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Unformatted text preview: t, the eﬀect of the second threshold in (7.32)
was set to 0, and, second, the overshoot in the threshold crossing at α was set to 0 in going 7.5. THRESHOLDS, STOPPING RULES, AND WALD’S IDENTITY 297 from (7.33) to (7.34). It is easy to account for the second threshold by recognizing that
Pr {SN ≤ β } = 1 − Pr {SN ≥ α}. Then (7.32) can be solved, getting
Pr {SN ≥ α} = 1 − E [exp(r∗ SN )  SN ≤ β ]
.
E [exp(r∗ SN )  SN ≥ α] − E [exp(r∗ SN )  SN ≤ β ] (7.36) Accounting for the overshoots is much more diﬃcult. For the case of the simple random
walk, overshoots never occur since the random walk always changes in unit steps. Thus, for
α and β integers, we have E [exp(r∗ SN )  SN ≤ β ] = exp(r∗ β ) and E [exp(r∗ SN )  SN ≥ α] =
exp(r∗ α). Substituting this in (7.36) yields the exact solution
Pr {SN ≥ α} = exp(−r∗ α)[1 − exp(r∗ β )]
.
1 − exp[−r∗ (α − β )] (7.37) Solving the equation ∞ (r∗ ) = 0 for the simple random walk with probabilities p and q
yields r∗ = ln(q /p). This is also valid if X takes on the three values −1, 0, and +1 with
p = Pr {X = 1}, q = Pr {X = −1}, and 1 − p − q = Pr {X = 0}. It can be seen that if α
and −β are large positive integers, then the simple bound of (7.31) is almost exact for this
example. Equation (7.37) is sometimes taken as an approximation for (7.36). Unfortunately,
for many applications, the overshoots are more signiﬁcant than the eﬀect of the opposite
threshold so that (7.37) is only negligibly better than (7.31) as an approximation, and has
the disadvantage of not being a bound.
If Pr {SN ≥ α} must actually be calculated, then the overshoots in (7.36) must be taken
into account. See Chapter 12 of [9] for a treatment of overshoots. 7.5.2 Joint distribution of N and barrier Next we look at Pr {N ≥ n, SN ≥ α}, where again we assume that X < 0 and that ∞ (r∗ ) = 0
for some r∗ > 0. For any r in the region where ∞ (r) ≤ 0 (i.e., for 0 ≤ r ≤ r∗ ), we have
−N ∞ (r) ≥ −n∞ (r) for N ≥ n. Thus, from the Wald identity, we have
1 ≥ E [exp[rSN − N ∞ (r)]  N ≥ n, SN ≥ α] Pr {N ≥ n, S N ≥ α}
≥ exp[rα − n∞ (r)]Pr {N ≥ n, SN ≥ α} Pr {N ≥ n, SN ≥ α} ≤ exp[−rα + n∞ (r)] ; for all r such that 0 ≤ r ≤ r∗ . (7.38) Under our assumption that X < 0, we have ∞ (r) ≤ 0 in the range 0 ≤ r ≤ r∗ , and (7.38) is
valid for all r in this range. To obtain the tightest bound of this form, we should minimize
the right hand side of (7.38). This is the same minimization (except for the constraint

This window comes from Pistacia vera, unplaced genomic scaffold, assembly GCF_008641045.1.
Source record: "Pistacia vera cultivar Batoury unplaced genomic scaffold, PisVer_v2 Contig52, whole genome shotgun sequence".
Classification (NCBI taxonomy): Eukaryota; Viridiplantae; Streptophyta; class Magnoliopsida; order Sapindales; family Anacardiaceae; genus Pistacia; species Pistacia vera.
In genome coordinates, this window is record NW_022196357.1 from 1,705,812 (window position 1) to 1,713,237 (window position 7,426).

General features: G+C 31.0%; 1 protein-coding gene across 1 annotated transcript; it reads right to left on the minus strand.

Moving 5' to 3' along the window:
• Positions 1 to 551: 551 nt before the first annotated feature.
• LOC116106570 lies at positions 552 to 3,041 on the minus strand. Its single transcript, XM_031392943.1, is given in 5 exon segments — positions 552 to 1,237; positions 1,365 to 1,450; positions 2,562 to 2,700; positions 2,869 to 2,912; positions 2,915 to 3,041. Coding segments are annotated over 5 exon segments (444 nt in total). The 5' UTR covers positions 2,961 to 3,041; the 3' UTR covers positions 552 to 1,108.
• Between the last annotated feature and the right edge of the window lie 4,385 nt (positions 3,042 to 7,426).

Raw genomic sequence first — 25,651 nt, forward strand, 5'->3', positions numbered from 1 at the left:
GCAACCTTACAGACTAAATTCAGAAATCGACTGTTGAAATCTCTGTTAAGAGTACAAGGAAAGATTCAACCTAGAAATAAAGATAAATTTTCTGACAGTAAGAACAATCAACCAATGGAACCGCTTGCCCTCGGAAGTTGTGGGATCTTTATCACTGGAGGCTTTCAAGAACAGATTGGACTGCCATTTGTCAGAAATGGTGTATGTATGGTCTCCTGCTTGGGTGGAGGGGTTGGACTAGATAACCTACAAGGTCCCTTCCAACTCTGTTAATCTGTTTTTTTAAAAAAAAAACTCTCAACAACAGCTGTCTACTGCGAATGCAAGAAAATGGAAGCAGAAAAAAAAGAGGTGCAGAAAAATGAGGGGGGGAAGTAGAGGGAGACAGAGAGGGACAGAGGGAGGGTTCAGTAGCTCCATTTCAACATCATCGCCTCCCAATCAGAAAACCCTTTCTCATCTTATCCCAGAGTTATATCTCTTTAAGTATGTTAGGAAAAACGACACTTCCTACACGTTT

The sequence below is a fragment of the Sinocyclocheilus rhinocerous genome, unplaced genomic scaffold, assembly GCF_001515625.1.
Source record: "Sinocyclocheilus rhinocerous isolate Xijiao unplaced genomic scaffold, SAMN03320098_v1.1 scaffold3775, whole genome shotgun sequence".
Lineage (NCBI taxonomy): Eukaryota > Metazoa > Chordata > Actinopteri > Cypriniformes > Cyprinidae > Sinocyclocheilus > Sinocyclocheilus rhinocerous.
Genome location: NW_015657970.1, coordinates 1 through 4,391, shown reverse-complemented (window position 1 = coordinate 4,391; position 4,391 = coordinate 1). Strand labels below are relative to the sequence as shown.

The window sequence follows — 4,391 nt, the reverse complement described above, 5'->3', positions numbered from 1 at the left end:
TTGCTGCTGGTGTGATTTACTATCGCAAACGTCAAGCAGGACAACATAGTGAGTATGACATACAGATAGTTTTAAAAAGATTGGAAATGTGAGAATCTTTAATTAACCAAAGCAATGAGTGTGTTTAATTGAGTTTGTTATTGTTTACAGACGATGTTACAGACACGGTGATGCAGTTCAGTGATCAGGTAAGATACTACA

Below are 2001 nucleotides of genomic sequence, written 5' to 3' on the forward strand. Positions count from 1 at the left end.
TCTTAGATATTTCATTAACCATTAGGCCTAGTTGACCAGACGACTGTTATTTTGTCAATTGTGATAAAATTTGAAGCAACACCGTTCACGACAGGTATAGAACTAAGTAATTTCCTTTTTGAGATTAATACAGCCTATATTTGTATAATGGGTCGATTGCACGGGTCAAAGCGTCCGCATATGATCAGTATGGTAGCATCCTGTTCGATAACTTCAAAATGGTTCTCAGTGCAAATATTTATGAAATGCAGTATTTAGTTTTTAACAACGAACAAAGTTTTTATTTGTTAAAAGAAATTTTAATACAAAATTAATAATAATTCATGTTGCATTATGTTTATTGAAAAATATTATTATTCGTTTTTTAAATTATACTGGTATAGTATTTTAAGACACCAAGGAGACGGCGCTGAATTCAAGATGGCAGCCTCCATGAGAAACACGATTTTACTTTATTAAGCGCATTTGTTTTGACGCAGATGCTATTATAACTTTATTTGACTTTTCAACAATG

r ≤ r∗ ) as in Figure 7.4, and the result, if α/n < ∞ 0 (r∗ ), is
Pr {N ≥ n, SN ≥ α} ≤ exp[−ro α + n∞ (ro )]. (7.39) where ro satisﬁes ∞ 0 (ro ) = α/n. This is the same as the bound on Pr {Sn ≥ α} in (7.20)
except that r ≤ r∗ in (7.39).
For the special case described in Figure 7.5 where ∞ (r) < 0 for all r < r+ , (7.39) is modiﬁed
in the same way as used in (7.23). 298 CHAPTER 7. RANDOM WALKS, LARGE DEVIATIONS, AND MARTINGALES The bound in (7.39) is strictly tighter than the bound Pr {SN ≥ α} ≤ exp(−r∗ α) if α/n <
∞ 0 (r∗ ). For a given value of α, deﬁne n∗ = α/∞ 0 (r∗ ). We can then rewrite (7.39) as for n > n∗ , α/n = ∞ 0 (ro ) exp [n∞ (ro ) − ro α]
Pr {N ≥ n, SN ≥ α} ≤
.
(7.40) exp [−r∗ α]
n ≤ n∗ The interpretation of (7.40) is that n∗ is an estimate of the typical value of N given that
the threshold at α is crossed. For n greater than this typical value, (7.40) provides a tighter
bound on Pr {N ≥ n, SN ≥ α} than the bound on Pr {SN ≥ α} in (7.31), whereas (7.40)
provides nothing new for n ≤ n∗ . In Section 7.7, we shall derive the slightly stronger result
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that Pr supi≥n Si ≥ α is also upper bounded by the right hand side of (7.40).
We next develop an almost identical upper bound to Pr {N ≤ n, SN ≥ α} by using the
Wald identity for r > r∗ . Here ∞ (r) > 0, so −N ∞ (r) ≥ −n∞ (r) for N ≤ n. It follows that
1 ≥ E [exp[rSN − N ∞ (r)]  N ≤ n, SN ≥ α] Pr {N ≤ n, SN ≥ α}
≥ exp[rα − n∞ (r)] Pr {N ≤ n, SN ≥ α} , so that Pr {N ≤ n, SN ≥ α} ≤ exp[−rα + n∞ (r)].
Optimizing over r as before (except recognizing that r ≥ r∗ ), we get for n < n∗ , α/n = ∞ 0 (ro ) exp [n∞ (ro ) − ro α]
Pr {N ≤ n, SN ≥ α} ≤
. exp [−r∗ α]
n ≥ n∗ (7.41) (7.42) This strengthens the interpretation of n∗ as the typical value of N conditional on crossing
the threshold at α. That is, (7.42) provides information on the lower tail of the distribution
of N (conditional on SN ≥ α), whereas (7.40) provides information on the upper tail. 7.5.3 Proof of Wald’s identity The proof is given under the assumption that the rv’s Xi are discrete with a PMF p(X ).
Extending the proof to arbitrary rv’s requires some careful mathematical analysis but...
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This note was uploaded on 09/27/2010 for the course EE 229 taught by Professor R.srikant during the Spring '09 term at University of Illinois, Urbana Champaign.
 Spring '09
 R.Srikant

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